8) Your record label, Clergy, recently put out an EP from Kymle. If I’m a producer looking to get on board with you, what is it that you look for when looking for new records to sign? What is the best way to get your attention?
I was playing a lot of unreleased tracks from Samy (Kmyle) and he really got my attention. His output just keeps getting better and better and I’m really looking forward to putting out his next record.
It's hard to explain how I would sign a new artist to the label because as much as I’d like to go through all the demos that are sent to me, it can be overwhelming. I think it would help all of the label managers and A/R people out there if producers were much more targeted when sending demos. There are a lot of tracks that are sent to labels that are clearly not a good fit and the drawback to that it prevents us from getting to music that is a good fit. As DJ’s we are constantly traveling and interacting with people whose music could work with a certain label. The personal connections we create usually end up being important.
9) Let’s get negative for a moment. What are some things that younger, or older, DJs and producers do that you just absolutely hate? Maybe simple mistakes that could easily be remedied?
I try to not concentrate on anything negative nowadays. I met someone recently that went into detail on the rules of attraction and it’s changed my outlook slightly.
But if you put a gun to my head and I really had to pick out one thing that irritates me in the scene, it would be the constant airport pictures by traveling DJs. I am still yet to meet a DJ that likes airports so I’m not sure on why they feel the need to post a shitty picture of one.
Social media has the potential to be really positive for upcoming artists and the music scene, but instead, it's draining the art out of it slightly. Anyway that's just my opinion, some people might actually like airports
10) Dense & Pika recently mentioned what they call “plastic sounding techno”. What do you think about the state of the scene as a whole? Do you think things have gotten stale or are starting to get exciting?
I guess that’s their opinion. I think it's become easier to release music nowadays but there are both pros and cons to this. The scene might be slightly oversaturated with ‘average' tracks, but you have to think about some of the really talented people that have shone through this. The same was said about bands in the 90’s where anyone with a guitar formed a band and there was a lot of average music, but because of this some incredible bands also came through. One major benefit of improving the accessibility into the scene is that some producers who are talented but maybe too shy to approach other labels are now also able to create an independent label themselves and release their music.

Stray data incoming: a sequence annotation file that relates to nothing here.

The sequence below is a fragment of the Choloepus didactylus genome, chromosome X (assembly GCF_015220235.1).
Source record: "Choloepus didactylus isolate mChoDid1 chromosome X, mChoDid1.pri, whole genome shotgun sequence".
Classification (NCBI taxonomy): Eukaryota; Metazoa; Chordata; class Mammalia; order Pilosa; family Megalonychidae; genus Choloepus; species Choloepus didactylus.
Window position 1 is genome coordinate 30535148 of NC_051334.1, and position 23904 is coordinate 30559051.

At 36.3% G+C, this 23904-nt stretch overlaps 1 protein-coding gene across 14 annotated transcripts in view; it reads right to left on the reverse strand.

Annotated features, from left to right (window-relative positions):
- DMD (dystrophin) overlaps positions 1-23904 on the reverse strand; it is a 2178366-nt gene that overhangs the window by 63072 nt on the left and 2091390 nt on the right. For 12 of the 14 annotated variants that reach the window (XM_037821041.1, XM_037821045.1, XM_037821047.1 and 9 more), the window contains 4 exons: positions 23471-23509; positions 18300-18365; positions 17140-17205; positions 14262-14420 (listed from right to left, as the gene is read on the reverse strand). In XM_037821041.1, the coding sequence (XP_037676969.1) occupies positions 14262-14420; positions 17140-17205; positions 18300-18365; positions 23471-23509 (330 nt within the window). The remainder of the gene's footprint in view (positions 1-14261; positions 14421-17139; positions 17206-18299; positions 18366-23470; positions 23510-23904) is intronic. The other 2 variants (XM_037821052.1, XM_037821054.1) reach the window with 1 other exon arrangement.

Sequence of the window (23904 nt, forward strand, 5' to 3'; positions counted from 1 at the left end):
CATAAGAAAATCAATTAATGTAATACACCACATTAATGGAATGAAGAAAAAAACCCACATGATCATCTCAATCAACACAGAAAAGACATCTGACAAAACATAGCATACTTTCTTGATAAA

11) Mental health has become an important topic recently. It’s so easy to get sucked into the party life. How do you stay sane when on the road? Any suggestions? How do you keep going when things get dark?
Luckily I haven’t experienced this myself, so I’m probably not the best to comment on it. But if I was to suggest something it would be to find time for friends and family away from partying. Being on the road all the time can become a bit of a bubble, so your friends and family are usually the best at keeping you sane. Also taking time for yourself to do something aside from clubbing like walking & taking in some nature.
12) Last question. What would you say is the single most important piece of advice you could ever give to a young artist?
It's probably something they would have heard a thousand times, but be yourself. Don’t aspire to be like anyone else or sound like someone else, Individuality is key. You’ll never find happiness in competition and it’s a hollow success if your art is not from the heart
Catch Cleric and Dax J at Lot 613 for Prototype 059: Droid Prime
For tickets, click here.